the sun is on the orient wave, Each fettered ghost slips to his several grave!

We have the happiness to live under a limited monarchy, with republican institutions-a mild aristocracy, a temperate but powerful democracy. But to whom are we indebted for these blessings ? Extremes meet. When men are secure they are ungrateful; and when they enjoy those rights for which their ancestors fought, they forget the peril and toil of the achievement. We must also remember that multitudes in this country are too busy with the present, to bestow much attention on the past or future, whether near or less remote. This is the case with many, too many, who are not destitute of liberal curiosity, or incapable of relishing the pleasures of taste, and cherishing the liveliest emotions of gratitude to their benefactors. They cannot, while under the perpetual pressure of the inexorable daily duties or pleasures of life, be either affected or attracted by any thing else.These are causes which have been, and will always be, in action, and unless jealously watched, will dwarf us into a nation of pigmy “ toutos cosmites.”

We shall find too, in the literary injustice with which these works have been treated, and in the influence which the parties chargeable with it, have exercised over the public mind, another extrinsic cause of the neglect that has been poured upon them. The critics of Milton have hitherto confined, with one or two exceptions, their labours to his poetry, -a quarry which they have not yet exhausted. And as they seldom have entered very deeply into the art itself, employing, as it must, in its evolution the language of real life, or prose, many, instead of being led by the one down to the other, are apt to conclude, that surpassing excellence in the higher department of literature is incompatible with success in the lower; overlooking or forgetting the well-known fact, that the best writers in prose have ever been the poets; that energy of thought or common sense is a characteristic of all genius; and that universality is the prerogative of the highest. Milton's moral and intellectual character has, for a long while, been tacitly placed under the guardianship of his most bitter antagonists. It unfortunately happens that the most popular of his biographers is his most malignant traducer. Dr. Johnson's treatment of Milton is, in every possible point of view, bad;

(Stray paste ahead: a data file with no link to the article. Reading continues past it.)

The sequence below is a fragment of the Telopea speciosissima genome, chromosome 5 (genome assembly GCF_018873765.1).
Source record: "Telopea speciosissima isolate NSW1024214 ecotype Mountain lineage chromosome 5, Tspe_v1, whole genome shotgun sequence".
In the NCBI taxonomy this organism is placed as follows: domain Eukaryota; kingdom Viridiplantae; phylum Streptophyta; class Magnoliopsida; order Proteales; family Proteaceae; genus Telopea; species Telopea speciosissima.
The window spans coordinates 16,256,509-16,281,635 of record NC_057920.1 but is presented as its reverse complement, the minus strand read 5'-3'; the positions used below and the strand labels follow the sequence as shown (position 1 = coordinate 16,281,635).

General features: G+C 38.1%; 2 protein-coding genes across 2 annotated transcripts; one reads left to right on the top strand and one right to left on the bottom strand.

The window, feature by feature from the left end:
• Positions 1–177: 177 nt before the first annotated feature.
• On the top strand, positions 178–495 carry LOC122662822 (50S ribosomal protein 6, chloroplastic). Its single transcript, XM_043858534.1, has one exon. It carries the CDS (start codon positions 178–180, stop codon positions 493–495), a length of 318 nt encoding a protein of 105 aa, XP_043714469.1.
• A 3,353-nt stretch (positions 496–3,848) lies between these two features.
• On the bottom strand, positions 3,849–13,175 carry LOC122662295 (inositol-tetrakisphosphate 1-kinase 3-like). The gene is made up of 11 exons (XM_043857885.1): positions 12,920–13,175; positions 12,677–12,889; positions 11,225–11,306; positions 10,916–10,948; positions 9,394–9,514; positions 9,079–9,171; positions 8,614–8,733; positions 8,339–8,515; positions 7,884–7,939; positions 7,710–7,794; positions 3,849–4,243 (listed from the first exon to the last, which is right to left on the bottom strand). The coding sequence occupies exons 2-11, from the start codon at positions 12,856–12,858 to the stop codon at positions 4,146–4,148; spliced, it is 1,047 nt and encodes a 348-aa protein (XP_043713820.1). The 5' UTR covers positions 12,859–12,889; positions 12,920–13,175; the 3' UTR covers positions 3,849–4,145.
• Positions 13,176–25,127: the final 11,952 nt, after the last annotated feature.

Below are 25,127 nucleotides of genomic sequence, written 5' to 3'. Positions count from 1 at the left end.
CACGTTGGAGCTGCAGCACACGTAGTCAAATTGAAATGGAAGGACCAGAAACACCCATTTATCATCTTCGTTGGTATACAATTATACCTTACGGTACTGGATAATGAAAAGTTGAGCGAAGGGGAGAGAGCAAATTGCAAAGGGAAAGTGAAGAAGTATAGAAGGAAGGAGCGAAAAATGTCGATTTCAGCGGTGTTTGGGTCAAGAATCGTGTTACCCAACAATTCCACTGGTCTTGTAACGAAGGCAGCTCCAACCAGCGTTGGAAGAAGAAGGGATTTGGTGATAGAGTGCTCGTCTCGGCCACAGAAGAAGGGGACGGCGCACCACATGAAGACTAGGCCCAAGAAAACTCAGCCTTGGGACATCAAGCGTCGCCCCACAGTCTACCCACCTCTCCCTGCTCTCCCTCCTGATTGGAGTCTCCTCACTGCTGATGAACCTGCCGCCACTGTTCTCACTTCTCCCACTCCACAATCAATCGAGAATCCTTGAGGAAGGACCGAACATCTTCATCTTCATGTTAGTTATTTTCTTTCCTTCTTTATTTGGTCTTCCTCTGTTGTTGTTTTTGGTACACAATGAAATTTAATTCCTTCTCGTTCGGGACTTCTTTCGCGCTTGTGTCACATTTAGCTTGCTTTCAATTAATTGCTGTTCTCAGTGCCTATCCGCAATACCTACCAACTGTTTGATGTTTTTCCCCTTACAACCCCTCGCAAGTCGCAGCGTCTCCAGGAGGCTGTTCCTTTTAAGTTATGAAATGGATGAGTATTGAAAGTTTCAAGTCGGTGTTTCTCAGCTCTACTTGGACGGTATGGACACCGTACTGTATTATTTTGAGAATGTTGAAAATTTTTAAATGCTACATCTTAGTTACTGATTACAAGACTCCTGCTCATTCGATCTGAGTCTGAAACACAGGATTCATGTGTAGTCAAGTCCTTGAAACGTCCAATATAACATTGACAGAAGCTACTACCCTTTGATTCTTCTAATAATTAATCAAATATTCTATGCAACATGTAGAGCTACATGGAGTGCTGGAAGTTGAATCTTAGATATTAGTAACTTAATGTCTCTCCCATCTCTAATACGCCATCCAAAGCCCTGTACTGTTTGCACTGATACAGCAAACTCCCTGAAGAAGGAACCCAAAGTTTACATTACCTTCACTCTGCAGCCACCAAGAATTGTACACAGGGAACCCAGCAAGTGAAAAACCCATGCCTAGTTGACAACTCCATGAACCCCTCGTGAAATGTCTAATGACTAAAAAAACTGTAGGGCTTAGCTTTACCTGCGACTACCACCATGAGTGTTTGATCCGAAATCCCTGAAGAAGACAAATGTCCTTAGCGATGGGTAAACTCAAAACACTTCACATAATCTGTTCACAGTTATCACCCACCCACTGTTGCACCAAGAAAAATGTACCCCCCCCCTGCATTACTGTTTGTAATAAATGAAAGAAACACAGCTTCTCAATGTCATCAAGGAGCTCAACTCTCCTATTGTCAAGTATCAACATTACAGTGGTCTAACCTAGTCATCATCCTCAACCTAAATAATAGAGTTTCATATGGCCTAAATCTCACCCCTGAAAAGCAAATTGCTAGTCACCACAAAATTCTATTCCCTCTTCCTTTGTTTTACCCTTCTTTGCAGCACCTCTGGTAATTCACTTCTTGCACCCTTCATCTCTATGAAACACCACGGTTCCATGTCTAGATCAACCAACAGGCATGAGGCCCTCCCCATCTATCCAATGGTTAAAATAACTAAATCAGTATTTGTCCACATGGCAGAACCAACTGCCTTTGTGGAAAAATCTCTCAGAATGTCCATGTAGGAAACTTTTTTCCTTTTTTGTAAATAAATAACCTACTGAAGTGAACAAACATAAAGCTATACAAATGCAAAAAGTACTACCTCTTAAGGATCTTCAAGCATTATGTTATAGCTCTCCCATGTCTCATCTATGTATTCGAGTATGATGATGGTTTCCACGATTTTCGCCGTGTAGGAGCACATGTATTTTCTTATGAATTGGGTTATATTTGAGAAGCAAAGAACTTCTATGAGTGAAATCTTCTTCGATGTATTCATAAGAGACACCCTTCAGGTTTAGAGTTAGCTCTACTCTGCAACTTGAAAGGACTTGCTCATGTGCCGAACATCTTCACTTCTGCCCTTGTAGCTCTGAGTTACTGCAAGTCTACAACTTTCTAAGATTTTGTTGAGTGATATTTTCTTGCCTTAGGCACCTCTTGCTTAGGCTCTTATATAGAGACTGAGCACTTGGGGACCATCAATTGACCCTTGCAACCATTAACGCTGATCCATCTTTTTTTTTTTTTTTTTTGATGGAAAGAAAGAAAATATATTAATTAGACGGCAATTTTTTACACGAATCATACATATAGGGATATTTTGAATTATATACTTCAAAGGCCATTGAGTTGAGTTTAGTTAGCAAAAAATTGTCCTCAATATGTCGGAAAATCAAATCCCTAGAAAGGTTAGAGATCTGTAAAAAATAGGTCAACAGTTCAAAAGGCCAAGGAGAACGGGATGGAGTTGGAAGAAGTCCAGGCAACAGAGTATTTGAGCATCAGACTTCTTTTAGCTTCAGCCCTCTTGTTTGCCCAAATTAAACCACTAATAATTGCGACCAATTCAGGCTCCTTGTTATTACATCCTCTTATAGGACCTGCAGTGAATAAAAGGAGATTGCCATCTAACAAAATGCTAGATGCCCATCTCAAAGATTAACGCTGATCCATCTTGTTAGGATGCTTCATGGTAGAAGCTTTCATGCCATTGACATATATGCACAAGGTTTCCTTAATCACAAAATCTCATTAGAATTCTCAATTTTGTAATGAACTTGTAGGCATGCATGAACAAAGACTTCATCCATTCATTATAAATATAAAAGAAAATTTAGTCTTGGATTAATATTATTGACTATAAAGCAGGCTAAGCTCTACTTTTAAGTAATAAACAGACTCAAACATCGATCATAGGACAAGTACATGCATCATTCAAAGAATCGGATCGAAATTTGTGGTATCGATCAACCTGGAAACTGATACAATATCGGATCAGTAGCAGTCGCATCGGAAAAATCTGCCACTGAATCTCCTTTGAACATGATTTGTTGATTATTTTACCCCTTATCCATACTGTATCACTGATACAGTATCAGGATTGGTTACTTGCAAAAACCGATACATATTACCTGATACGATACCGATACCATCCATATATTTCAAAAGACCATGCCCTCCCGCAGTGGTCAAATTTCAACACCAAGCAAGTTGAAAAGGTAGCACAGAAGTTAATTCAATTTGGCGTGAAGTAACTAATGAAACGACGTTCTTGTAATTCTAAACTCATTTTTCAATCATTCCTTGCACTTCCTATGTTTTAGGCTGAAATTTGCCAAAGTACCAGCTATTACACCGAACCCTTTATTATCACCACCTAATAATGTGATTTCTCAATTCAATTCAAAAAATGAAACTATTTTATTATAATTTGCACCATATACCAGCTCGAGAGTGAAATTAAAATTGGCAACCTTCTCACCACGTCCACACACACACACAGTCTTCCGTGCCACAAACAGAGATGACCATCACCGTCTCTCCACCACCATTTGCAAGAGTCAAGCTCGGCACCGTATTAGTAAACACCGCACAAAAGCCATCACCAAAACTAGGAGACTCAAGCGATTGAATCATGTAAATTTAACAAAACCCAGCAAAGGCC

“ Unmanly, ignominious, infamous !”